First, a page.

Tue. Jul 23rd, 2024

Meet the voters who might ditch Biden and Trump for RFK Jr.: From the Politics Desk

By 37ci3 Jun27,2024

Welcome to the online version of From the policy deskevening bulletin that brings you the latest reporting and analysis from the campaign trail, the White House and Capitol Hill from the NBC News Politics team.

In today’s edition, national political reporter Ben Kamisar analyzes our latest focus group of a key bloc of Georgia voters. Plus, senior political analyst Chuck Todd examines who has the most to lose in Thursday’s debate.

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Why Are Fed-Up Georgia Voters Looking Beyond Biden and Trump?

By Ben Kamisar

This is not just a protest vote.

That’s something a group of Georgia voters considering third-party presidential candidates wanted to make clear at an event this week in partnership with the NBC News Deciders Focus Group. Busy, Syracuse University and Sago.

Seven in 10 2020 caucus voters who voted for Donald Trump or Joe Biden now plan to support independent Robert F. Kennedy Jr., two plan to support Prof. Cornel West, and one a Libertarian. Chase Oliver.

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But as Margaret Talev, one of our partners in this project, told me: We heard from interested voters before RFK Jr., but this group went further.

“We’ve been asking our focus group participants about RFK every month, and so far most see him as an alternative to Biden or Trump, or know Kennedy’s name but admit they don’t know much about his record or platform. Georgian voters looked different,” said Talev. “They said they learned the details of his positions, from vaccines to foreign policy, and had opportunities to listen to or see more of him.”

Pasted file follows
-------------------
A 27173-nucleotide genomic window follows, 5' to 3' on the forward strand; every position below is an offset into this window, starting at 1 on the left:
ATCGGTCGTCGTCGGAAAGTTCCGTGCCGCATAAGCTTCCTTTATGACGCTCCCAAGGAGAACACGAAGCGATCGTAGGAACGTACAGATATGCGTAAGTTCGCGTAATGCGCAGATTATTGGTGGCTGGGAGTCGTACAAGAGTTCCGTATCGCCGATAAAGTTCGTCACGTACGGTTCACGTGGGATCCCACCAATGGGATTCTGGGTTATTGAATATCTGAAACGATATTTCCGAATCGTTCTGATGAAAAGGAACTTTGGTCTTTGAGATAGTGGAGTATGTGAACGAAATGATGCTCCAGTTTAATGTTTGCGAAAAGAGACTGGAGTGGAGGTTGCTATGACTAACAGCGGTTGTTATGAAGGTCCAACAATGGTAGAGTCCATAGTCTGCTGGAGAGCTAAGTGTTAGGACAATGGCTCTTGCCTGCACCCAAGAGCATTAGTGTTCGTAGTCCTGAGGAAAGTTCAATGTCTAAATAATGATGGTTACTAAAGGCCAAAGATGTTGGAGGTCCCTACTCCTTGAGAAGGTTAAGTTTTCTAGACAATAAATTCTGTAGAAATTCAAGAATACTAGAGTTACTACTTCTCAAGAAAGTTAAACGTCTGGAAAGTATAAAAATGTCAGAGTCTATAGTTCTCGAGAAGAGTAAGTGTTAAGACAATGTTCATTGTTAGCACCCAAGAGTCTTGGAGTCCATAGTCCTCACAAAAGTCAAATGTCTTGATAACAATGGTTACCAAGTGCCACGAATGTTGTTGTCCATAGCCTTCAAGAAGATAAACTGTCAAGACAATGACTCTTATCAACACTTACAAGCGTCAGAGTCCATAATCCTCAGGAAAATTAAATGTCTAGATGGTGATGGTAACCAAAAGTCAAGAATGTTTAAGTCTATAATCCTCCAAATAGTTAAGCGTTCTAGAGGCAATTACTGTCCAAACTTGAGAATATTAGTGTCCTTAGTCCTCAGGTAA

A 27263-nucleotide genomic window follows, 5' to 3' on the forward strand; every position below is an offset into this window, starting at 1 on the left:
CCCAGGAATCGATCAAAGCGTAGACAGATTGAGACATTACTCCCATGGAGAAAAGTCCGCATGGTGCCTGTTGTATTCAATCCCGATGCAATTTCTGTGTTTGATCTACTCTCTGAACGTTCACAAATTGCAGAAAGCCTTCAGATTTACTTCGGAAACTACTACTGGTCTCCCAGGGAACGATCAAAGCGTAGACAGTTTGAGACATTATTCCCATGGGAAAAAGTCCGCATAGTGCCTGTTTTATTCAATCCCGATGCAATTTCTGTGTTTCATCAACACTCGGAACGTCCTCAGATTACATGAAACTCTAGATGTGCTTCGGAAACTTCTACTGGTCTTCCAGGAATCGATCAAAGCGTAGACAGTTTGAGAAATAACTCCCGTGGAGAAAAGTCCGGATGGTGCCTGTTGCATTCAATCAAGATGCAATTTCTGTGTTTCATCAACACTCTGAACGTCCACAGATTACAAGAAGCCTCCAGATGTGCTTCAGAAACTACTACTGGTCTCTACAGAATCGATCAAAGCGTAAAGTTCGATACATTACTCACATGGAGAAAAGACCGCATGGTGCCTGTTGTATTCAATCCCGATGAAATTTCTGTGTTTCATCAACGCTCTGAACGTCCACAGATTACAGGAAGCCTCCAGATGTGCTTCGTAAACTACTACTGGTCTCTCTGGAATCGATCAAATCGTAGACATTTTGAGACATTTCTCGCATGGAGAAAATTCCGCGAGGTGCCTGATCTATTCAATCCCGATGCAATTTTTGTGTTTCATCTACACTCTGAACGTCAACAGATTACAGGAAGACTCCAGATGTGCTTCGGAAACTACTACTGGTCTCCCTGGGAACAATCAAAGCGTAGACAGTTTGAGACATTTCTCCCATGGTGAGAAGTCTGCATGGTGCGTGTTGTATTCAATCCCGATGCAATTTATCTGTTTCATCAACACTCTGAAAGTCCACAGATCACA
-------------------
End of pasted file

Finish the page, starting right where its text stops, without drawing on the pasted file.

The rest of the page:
What these voters had to say about Biden or Trump was not very nice. Biden’s age seems to be a big sticking point with them, as is the concern (heard from both the left and the right) that he hasn’t managed as much as he says he should as a candidate.

And for Trump, it’s his personality, as well as his behavior around the 2020 election — his attack on the US Capitol and repeated false claims that he won, especially in Georgia.

But the group praised Kennedy not only for being an outsider, but also for his legal career, environmentalism and strong-arm rhetoric. And even among those who are not satisfied with it attitude to vaccinesthey still found reasons to support him.

“So many people are voting against the other, they’re voting for the lesser of two evils, and I just don’t want to be that person,” said Sherri D., 50, of Roswell, who supports Trump. In 2020, but now leaning toward Kennedy.

“I really want to research and learn and I want to vote for that person, in my conscience, even if they don’t have a chance, even if people think they don’t have a chance, I really want to win. he added.

Read more from our latest voter focus group →

Who has the most to lose in tomorrow’s debate?

By Chuck Todd

The hardest part of trying to gauge the potential impact of the first presidential debate is figuring out which candidate needs it the most. A month ago, the answer was clear: Biden. If his team hadn’t decided before the fall that something needed to be done to shake up this race, he wouldn’t have pushed for the debate earlier.